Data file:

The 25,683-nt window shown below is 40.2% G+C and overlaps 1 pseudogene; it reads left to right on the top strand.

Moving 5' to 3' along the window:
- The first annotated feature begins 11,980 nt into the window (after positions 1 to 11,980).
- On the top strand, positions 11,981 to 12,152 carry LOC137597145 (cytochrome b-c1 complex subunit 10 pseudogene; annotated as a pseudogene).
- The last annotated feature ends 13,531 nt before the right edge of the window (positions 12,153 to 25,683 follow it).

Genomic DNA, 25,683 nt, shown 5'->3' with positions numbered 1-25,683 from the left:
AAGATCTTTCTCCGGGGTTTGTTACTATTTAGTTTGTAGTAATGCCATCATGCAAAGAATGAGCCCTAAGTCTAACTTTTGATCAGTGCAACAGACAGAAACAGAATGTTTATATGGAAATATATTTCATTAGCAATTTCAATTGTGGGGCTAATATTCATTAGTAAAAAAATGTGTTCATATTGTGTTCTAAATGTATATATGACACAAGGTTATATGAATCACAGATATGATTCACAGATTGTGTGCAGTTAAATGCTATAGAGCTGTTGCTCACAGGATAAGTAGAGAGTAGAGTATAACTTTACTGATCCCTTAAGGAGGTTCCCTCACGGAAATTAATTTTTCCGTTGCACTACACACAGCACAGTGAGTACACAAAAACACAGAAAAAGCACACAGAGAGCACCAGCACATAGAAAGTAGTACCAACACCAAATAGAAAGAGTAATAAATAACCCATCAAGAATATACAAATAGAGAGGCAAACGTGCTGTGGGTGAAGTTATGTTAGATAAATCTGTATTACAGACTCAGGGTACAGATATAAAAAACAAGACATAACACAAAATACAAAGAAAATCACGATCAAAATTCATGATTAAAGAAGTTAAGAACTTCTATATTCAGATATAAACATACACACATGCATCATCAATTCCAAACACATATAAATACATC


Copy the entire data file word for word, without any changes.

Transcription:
The 25,683-nt window shown below is 40.2% G+C and overlaps 1 pseudogene; it reads left to right on the top strand.

Moving 5' to 3' along the window:
- The first annotated feature begins 11,980 nt into the window (after positions 1 to 11,980).
- On the top strand, positions 11,981 to 12,152 carry LOC137597145 (cytochrome b-c1 complex subunit 10 pseudogene; annotated as a pseudogene).
- The last annotated feature ends 13,531 nt before the right edge of the window (positions 12,153 to 25,683 follow it).

Genomic DNA, 25,683 nt, shown 5'->3' with positions numbered 1-25,683 from the left:
AAGATCTTTCTCCGGGGTTTGTTACTATTTAGTTTGTAGTAATGCCATCATGCAAAGAATGAGCCCTAAGTCTAACTTTTGATCAGTGCAACAGACAGAAACAGAATGTTTATATGGAAATATATTTCATTAGCAATTTCAATTGTGGGGCTAATATTCATTAGTAAAAAAATGTGTTCATATTGTGTTCTAAATGTATATATGACACAAGGTTATATGAATCACAGATATGATTCACAGATTGTGTGCAGTTAAATGCTATAGAGCTGTTGCTCACAGGATAAGTAGAGAGTAGAGTATAACTTTACTGATCCCTTAAGGAGGTTCCCTCACGGAAATTAATTTTTCCGTTGCACTACACACAGCACAGTGAGTACACAAAAACACAGAAAAAGCACACAGAGAGCACCAGCACATAGAAAGTAGTACCAACACCAAATAGAAAGAGTAATAAATAACCCATCAAGAATATACAAATAGAGAGGCAAACGTGCTGTGGGTGAAGTTATGTTAGATAAATCTGTATTACAGACTCAGGGTACAGATATAAAAAACAAGACATAACACAAAATACAAAGAAAATCACGATCAAAATTCATGATTAAAGAAGTTAAGAACTTCTATATTCAGATATAAACATACACACATGCATCATCAATTCCAAACACATATAAATACATC